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SHOPPERS bustling in and out of stores with bags in hand, diners enjoying a meal in the restuarants, comfortable chatter in the air. These are some of the daily sights at Marina Bay Sands.
Since its opening in 2010, MBS has emerged as an iconic landmark that houses high-end boutiques and famous restaurants. However, amid the hustle and bustle of the everyday crowd, the company doesn't forget to look beyond the dollars and cents to give back to society.
George Tanasijevich, president and CEO of MBS, said: "MBS has been operating in Singapore for more than seven years, anchoring our roots as a Singapore company. We have been clear from day one that as a business, our objectives go beyond contributing to Singapore's economic and tourism goals. We have assumed the responsibility of benefiting the community, and have therefore created our own corporate social responsibility programme, Sands for Singapore, in 2012."
MBS identified pockets of underserved communities in Singapore - primarily in the special needs and youth-at-risk areas - and began seeking like-minded charity partners and delved deeper into helping these communities in Singapore.
Mr Tanasijevich added that the principle behind Sands for Singapore is simple - that there are needs in the local community and MBS has a unique opportunity to leverage its venue space, get its 9,500 employees involved and tap a vast pool of vendors to address these needs.
"Our signature CSR event, the Sands for Singapore Charity Festival, is a classic example of how we prioritise our CSR objectives. Our first festival started in 2013 with the aim of inspiring our employees and members of the public to join us in giving back to the community. Such large-scale charity events help us to engage both our internal and external stakeholders for a common charitable objective... and increase awareness of the charity organisations that we partner with."
MBS has raised nearly S$20 million for local charities from the Sands for Singapore Charity Festival since 2013. As Asia's entertainment hot spot, MBS lends star power to charitable causes - from singer Jessie J meeting youth from The Business Times Budding Artist Fund to David Beckham inspiring para-athletes - MBS has certainly organised it all.
Mr Tanasijevich said: "CSR must be part of any organisation's DNA, because businesses have the ability to shape changes that benefit society as well as the environment. Organisations are also influencers - motivating employees, customers, suppliers and other stakeholders to not only consider, but take real action to make a positive difference to society."
Therefore, over the last 18 months, MBS has been responding to the government's call to create an inclusive workplace and provide equal employment.
"We have started working with SPD to create a more enabling work environment at MBS so as to hire more persons with disabilities to join our family." SPD was formerly the Society for the Physically Disabled.
Through sustained community investment, MBS is able to establish long-term relationships with the communities, and track the progress over time.
The integrated resort also encourages its staff to take part in CSR activities. Said Mr Tanasijevich: "Employee involvement is a critical success factor for a company's CSR programme. We recognise that our social and community impact to Singapore arises not only from our charitable donations, but also how we cultivate a spirit of volunteerism among our Team Members. Sands for Singapore is championed by Team Members from different departments and guided by a senior leadership team."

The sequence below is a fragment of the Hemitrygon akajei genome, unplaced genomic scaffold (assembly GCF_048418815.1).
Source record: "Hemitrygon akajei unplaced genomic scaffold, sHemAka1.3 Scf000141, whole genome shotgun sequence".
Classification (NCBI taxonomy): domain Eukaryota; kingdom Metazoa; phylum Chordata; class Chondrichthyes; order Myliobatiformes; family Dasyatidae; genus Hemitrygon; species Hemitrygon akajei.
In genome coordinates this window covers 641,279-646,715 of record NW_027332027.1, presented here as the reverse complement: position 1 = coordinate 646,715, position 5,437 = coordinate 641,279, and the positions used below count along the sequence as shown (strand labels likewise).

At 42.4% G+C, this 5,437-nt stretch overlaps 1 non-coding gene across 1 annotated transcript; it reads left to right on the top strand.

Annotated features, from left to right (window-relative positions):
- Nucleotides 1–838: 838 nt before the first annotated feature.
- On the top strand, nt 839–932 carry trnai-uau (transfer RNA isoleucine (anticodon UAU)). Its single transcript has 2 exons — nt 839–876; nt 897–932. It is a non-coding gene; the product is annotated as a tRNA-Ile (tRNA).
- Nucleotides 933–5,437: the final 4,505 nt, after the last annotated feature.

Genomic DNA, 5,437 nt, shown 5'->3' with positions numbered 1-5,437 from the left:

Volunteerism activities allow Team Members to interact directly with the beneficiaries and charity organisations.
"This is so they can delve deep into the communities they are serving. We also empower our Team Members to use their talent and skills to give back to society, whether it is through conducting career workshops for underpriviledged students or leading basic technology training sessions for the elderly," he added.
Brandon Cheong, one of the Team Member volunteers during the Sands for Singapore Charity Festival 2017, said : "I am glad to be working for a company that believes in investing time and money to organise volunteerism activities and events where staff can regularly engage with the community and give back. Aside from our daily work, it is activities like these that help foster a sense of pride and belonging to Marina Bay Sands among employees like myself."
When asked what advice he would give to companies wanting to integrate CSR into their business, Mr Tanasijevich said: "Any company can easily introduce a CSR programme into their business by partnering and supporting existing events and causes. But while that serves as a good starting point, I would strongly encourage businesses to study the market and identify areas which require more attention or might be underserved. Companies can do this by benchmarking themselves against similar organisations, studying their CSR strategy, looking at what they were doing, how involved they were, and learning some lessons from their experiences."
He added that while there is strong support for charitable activities across the island, corporates should continue to explore new and creative ways to increase the momentum of these initiatives.
"For CSR to be truly effective, businesses should directly engage with charities and social services organisations to better understand the community landscape and their specific needs. This will allow companies to design tailored programmes and contribute more effectively to the CSR scene in Singapore."